The potential implications of these cases are very broad, but at this stage, investors are advised to carefully review wording in loan agreements to ensure there is nothing that could support interest deductions being disallowed in the periods the interest accrues, for example clauses that could be interpreted as meaning the borrower's interest liability for the use of funds received arises at a later date than the commencement of the loan. It must be clear from the terms of the loan that irrespective of when interest payments are to be made interest expenses are incurred and properly accrued from the tax period in which indebtedness to the lender first arises.

Transfer pricing

Since January 1 2012, the provision of loans (including interest-free loans) has been covered by the transfer pricing rules as well as the thin capitalisation rules. This was not previously the case. Interest-free loans, a common method of funding within Russian groups, are no longer possible without the risk of taxable income being imputed on the lender.

Tax benefits for offshore oil and gas projects

One of the key areas for M&A activities in the near future is likely to be the exploitation of mineral resources on Russia's continental shelf. The key players will be licence holders (limited to a handful of Russian-majority state-owned companies), operators and contractors. Participation by international oil companies (IOCs) is likely to be restricted to acquiring minority interests in operators engaged to provide services to licence holders and providing loans including carries. A number of IOCs are at various stages of negotiating joint ventures with Russian licence holders to take on projects on the continental shelf through some form of operating contract. Many other foreign companies are actively pursuing opportunities to act as contractors or to supply equipment for such projects.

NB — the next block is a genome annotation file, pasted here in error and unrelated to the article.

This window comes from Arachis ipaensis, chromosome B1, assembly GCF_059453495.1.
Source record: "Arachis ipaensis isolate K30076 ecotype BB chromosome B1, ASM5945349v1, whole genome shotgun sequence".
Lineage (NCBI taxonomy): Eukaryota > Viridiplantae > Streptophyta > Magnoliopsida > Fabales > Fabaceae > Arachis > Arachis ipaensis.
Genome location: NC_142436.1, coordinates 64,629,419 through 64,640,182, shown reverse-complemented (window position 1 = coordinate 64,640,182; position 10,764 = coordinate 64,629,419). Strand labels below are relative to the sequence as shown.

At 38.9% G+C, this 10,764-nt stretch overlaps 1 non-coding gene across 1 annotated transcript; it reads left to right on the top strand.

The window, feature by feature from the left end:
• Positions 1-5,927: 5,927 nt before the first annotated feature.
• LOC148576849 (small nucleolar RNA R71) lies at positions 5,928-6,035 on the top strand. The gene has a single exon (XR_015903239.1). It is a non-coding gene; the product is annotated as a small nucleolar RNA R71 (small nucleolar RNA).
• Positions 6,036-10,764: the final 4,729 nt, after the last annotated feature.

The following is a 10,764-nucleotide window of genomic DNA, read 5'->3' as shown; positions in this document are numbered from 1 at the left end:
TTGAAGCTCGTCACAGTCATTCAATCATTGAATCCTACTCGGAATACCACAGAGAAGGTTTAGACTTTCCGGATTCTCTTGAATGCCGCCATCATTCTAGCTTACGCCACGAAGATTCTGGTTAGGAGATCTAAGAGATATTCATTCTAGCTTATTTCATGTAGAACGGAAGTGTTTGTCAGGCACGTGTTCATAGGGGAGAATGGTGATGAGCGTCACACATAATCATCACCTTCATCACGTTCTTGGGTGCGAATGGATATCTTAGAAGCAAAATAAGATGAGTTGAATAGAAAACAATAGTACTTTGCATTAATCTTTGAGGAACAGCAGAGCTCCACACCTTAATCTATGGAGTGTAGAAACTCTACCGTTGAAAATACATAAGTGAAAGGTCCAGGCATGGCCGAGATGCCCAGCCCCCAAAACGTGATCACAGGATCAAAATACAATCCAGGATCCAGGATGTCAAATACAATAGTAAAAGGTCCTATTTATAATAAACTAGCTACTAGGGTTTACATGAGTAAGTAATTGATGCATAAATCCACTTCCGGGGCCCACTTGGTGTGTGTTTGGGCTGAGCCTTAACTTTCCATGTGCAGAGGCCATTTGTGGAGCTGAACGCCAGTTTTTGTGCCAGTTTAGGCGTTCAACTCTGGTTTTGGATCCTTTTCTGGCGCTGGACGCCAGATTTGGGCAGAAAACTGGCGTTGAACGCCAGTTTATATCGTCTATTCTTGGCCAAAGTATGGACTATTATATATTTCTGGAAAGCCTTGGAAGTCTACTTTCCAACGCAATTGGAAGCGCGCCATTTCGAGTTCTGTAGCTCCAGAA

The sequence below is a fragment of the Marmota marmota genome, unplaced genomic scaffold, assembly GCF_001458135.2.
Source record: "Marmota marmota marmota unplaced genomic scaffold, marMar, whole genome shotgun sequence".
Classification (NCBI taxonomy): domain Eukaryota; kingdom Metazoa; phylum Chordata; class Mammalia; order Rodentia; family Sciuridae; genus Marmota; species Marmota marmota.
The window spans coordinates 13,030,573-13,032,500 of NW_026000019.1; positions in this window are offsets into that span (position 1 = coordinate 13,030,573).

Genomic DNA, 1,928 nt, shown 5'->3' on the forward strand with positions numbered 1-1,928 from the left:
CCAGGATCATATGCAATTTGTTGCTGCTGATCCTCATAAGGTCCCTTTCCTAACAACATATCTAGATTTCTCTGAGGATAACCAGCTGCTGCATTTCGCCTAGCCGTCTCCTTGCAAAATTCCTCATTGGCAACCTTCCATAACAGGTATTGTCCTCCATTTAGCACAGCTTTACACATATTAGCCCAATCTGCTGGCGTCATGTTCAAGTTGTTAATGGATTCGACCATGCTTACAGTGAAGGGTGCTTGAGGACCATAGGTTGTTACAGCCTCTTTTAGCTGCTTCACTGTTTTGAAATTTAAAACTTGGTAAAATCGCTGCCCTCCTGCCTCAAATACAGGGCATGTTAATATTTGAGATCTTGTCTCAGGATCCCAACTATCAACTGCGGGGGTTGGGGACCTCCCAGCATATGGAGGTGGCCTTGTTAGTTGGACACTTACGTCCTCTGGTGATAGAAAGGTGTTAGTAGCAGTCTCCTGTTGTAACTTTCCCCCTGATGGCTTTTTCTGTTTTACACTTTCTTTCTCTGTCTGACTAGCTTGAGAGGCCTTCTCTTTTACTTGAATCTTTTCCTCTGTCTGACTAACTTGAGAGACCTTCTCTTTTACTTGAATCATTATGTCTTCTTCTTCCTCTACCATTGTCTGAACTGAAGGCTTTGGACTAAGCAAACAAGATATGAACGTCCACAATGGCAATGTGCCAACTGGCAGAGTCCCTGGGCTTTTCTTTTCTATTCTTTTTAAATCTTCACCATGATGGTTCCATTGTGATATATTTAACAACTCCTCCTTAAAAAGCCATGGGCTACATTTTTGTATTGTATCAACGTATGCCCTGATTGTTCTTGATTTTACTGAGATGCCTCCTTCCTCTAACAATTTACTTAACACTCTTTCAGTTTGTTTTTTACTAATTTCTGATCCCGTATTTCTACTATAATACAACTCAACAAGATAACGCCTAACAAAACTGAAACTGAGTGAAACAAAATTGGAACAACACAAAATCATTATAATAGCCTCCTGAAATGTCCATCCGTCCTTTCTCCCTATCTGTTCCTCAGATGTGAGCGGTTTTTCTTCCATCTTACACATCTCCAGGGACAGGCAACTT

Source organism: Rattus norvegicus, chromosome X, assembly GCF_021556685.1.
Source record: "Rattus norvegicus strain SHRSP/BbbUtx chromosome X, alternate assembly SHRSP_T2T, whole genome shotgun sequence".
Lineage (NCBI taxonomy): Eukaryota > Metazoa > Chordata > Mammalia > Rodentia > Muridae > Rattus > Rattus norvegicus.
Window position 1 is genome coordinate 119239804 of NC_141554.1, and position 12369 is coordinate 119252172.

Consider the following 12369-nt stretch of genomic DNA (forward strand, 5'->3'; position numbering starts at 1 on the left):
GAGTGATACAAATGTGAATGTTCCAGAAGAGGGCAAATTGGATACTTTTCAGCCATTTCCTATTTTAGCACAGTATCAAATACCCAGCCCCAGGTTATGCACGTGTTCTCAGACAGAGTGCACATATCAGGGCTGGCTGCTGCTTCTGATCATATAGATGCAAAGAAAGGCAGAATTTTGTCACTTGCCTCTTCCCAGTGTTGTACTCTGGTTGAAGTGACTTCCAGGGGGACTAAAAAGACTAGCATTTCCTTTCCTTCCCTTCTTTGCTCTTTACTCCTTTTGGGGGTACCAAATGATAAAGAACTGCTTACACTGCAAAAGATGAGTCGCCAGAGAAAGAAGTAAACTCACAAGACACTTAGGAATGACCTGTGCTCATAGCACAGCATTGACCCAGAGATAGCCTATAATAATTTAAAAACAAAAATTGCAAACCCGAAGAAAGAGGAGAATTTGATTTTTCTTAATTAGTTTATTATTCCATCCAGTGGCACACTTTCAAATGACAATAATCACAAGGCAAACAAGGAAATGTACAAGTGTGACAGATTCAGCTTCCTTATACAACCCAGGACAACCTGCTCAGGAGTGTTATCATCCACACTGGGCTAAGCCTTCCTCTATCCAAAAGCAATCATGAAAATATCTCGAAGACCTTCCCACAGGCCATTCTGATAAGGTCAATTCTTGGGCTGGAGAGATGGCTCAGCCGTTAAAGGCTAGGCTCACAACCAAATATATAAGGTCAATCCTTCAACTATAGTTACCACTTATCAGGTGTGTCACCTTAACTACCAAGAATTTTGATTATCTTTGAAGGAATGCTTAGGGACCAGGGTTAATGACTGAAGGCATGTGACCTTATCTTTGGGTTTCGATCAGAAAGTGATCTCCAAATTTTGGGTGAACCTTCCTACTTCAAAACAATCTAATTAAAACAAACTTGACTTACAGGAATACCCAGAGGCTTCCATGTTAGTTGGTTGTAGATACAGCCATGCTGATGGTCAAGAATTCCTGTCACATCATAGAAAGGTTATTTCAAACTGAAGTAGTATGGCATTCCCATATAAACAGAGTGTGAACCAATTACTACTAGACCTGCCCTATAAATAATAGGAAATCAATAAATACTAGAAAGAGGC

In April 2012, to enhance the investment appeal of new projects for the development of offshore hydrocarbon deposits, the Russian government issued a regulation envisaging special tax and customs benefits for offshore oil and gas projects. The regime proposed in the regulation will apply to projects in which commercial extraction will commence after January 1 2016 and which are not already eligible for tax benefits or exemptions from export duty. The regulation defines four project categories, according to the degree of technical difficulty, natural and climatic conditions, ice conditions, sea depth, the geological difficulties of current and potential fields, the distance from shore and the availability of coastal infrastructure.

The rate of mineral extraction tax (from 5% to 30%) and the period of tax stability guaranteed under the proposed regime (from five to 15 years after production begins subject to specified cut-off dates) for a project will depend on its category. The regulation envisages a number of other benefits, notably exemption from export duties on hydrocarbons extracted from offshore deposits and the carry-forward of tax losses for a period of 70 years.

The regulation does not specify the extent to which the tax and customs regime prescribed is intended to apply to operators or other contractors, although there could be some implications once the draft legislation is released. Nor does the regulation outline how foreign organisations' shelf activities are to be taxed (the Tax Code does not envisage the possibility of a foreign organisation being subject to profits tax on income attributable to a place of activity on the continental shelf outside Russian territorial waters).

Draft legislation based on the issued regulation was meant to be prepared by October 1 2012, but no draft had been published at the time of writing. We understand that work on the proposals continues.

Increased permanent establishment risks